The Moon’s rising above or descending below the horizon.
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The first Monday after Epiphany and Plough Sunday was so called because it was the day that men returned to their plough, or daily work, at the end of the Christmas holiday. It was customary for farm laborers to draw a plough through the village, soliciting money for a "plough-light," which was kept burning in the parish church all year. In some areas, the custom of blessing the plough is maintained.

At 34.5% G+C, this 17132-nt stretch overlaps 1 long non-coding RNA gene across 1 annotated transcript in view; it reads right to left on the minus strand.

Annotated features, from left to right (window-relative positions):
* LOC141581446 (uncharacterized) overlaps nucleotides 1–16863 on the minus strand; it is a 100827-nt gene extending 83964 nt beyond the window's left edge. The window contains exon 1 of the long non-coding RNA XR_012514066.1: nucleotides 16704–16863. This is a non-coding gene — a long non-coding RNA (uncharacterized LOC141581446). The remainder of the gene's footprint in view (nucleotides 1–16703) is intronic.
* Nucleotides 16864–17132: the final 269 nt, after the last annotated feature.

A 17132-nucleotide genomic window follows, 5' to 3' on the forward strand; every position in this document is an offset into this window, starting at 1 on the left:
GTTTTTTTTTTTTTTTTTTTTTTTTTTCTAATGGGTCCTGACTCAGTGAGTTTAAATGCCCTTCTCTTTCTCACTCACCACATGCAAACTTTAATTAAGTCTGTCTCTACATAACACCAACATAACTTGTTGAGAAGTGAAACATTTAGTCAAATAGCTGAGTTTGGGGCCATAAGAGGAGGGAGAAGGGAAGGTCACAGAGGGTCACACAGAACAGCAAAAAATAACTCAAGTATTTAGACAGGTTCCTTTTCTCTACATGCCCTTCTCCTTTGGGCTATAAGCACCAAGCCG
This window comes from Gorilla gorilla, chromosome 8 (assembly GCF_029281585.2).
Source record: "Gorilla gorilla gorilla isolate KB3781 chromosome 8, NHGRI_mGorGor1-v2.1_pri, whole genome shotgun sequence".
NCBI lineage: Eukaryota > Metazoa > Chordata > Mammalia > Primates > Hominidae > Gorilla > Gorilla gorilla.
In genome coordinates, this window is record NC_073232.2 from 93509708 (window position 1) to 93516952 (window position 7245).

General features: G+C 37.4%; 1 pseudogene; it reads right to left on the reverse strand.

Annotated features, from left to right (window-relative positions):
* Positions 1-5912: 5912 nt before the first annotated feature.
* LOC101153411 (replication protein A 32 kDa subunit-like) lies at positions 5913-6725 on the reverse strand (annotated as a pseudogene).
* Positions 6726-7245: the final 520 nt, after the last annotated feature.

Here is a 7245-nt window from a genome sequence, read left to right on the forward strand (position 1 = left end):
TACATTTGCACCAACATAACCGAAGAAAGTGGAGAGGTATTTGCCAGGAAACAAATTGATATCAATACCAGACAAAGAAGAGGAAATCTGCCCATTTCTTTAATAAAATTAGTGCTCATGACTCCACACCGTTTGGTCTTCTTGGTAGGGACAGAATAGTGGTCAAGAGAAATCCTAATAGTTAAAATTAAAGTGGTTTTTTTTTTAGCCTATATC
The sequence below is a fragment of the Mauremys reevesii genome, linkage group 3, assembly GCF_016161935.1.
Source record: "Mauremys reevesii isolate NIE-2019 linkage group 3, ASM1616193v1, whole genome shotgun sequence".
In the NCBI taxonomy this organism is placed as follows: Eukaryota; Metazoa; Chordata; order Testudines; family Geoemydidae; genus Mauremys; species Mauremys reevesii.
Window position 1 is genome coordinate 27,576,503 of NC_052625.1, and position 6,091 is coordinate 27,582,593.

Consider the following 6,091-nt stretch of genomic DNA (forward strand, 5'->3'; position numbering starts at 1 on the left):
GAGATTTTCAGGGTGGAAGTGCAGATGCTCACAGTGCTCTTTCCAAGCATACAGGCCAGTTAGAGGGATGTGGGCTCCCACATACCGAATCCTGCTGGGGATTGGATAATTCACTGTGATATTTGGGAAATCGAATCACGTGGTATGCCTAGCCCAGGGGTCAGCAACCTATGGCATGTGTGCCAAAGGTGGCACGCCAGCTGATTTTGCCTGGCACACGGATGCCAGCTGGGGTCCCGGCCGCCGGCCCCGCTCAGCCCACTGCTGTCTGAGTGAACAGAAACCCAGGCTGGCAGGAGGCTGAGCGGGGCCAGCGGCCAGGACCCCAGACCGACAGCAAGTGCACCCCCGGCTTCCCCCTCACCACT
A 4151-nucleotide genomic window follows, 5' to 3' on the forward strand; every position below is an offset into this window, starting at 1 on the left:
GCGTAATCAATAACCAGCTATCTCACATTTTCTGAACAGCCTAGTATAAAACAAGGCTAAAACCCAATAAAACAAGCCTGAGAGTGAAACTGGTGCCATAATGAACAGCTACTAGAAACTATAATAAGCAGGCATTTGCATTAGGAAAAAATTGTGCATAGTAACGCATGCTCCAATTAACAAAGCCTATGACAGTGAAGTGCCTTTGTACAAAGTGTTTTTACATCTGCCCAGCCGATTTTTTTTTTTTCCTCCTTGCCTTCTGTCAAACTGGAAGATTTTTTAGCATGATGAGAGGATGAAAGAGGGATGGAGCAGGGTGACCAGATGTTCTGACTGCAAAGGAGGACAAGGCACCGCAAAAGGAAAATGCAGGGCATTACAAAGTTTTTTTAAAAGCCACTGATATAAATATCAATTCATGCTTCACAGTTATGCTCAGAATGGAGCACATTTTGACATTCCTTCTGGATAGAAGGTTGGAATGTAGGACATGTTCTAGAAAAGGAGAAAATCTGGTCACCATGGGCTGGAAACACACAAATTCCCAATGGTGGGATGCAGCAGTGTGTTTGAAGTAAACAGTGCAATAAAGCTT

A monthly tide of increased range that occurs when the Moon is at perigee (closest to Earth).
June 24. Although it occurs near the summer solstice, to the farmer this day is the midpoint of the growing season, halfway between planting and harvest and an occasion for festivity. The English church considered it a "Quarter Day," one of the four major divisions of the liturgical year. It also marks the feast day of St. John the Baptist.
A tide with one high water and one low water in a tidal day of approximately 24 hours.
A quick, rolling movement; a gallop. To boil with a continued bubbling or heaving and rolling, with noise.
Named for the Roman god of war, Mars. This was the time of year to resume military campaigns that had been interrupted by winter.
The Moon or a planet appears on the opposite side of the sky from the Sun (elongation 180°).